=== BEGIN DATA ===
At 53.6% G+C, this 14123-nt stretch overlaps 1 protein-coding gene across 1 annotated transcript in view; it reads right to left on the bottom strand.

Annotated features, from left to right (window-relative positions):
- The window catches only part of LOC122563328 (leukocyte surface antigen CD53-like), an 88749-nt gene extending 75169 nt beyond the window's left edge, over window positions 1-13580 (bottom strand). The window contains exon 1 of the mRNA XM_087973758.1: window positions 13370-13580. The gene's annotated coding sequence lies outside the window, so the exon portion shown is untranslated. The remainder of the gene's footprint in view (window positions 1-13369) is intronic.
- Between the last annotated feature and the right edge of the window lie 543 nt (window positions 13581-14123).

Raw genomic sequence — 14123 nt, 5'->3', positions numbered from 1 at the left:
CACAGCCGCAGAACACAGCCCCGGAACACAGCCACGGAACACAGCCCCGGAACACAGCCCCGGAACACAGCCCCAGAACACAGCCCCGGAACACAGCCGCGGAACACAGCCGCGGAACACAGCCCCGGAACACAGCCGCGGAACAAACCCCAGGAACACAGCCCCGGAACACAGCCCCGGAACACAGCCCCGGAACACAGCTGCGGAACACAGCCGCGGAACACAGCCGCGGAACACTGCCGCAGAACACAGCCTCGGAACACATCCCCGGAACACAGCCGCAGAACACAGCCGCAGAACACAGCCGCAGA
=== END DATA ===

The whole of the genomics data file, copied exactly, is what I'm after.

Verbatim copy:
At 53.6% G+C, this 14123-nt stretch overlaps 1 protein-coding gene across 1 annotated transcript in view; it reads right to left on the bottom strand.

Annotated features, from left to right (window-relative positions):
- The window catches only part of LOC122563328 (leukocyte surface antigen CD53-like), an 88749-nt gene extending 75169 nt beyond the window's left edge, over window positions 1-13580 (bottom strand). The window contains exon 1 of the mRNA XM_087973758.1: window positions 13370-13580. The gene's annotated coding sequence lies outside the window, so the exon portion shown is untranslated. The remainder of the gene's footprint in view (window positions 1-13369) is intronic.
- Between the last annotated feature and the right edge of the window lie 543 nt (window positions 13581-14123).

Raw genomic sequence — 14123 nt, 5'->3', positions numbered from 1 at the left:
CACAGCCGCAGAACACAGCCCCGGAACACAGCCACGGAACACAGCCCCGGAACACAGCCCCGGAACACAGCCCCAGAACACAGCCCCGGAACACAGCCGCGGAACACAGCCGCGGAACACAGCCCCGGAACACAGCCGCGGAACAAACCCCAGGAACACAGCCCCGGAACACAGCCCCGGAACACAGCCCCGGAACACAGCTGCGGAACACAGCCGCGGAACACAGCCGCGGAACACTGCCGCAGAACACAGCCTCGGAACACATCCCCGGAACACAGCCGCAGAACACAGCCGCAGAACACAGCCGCAGA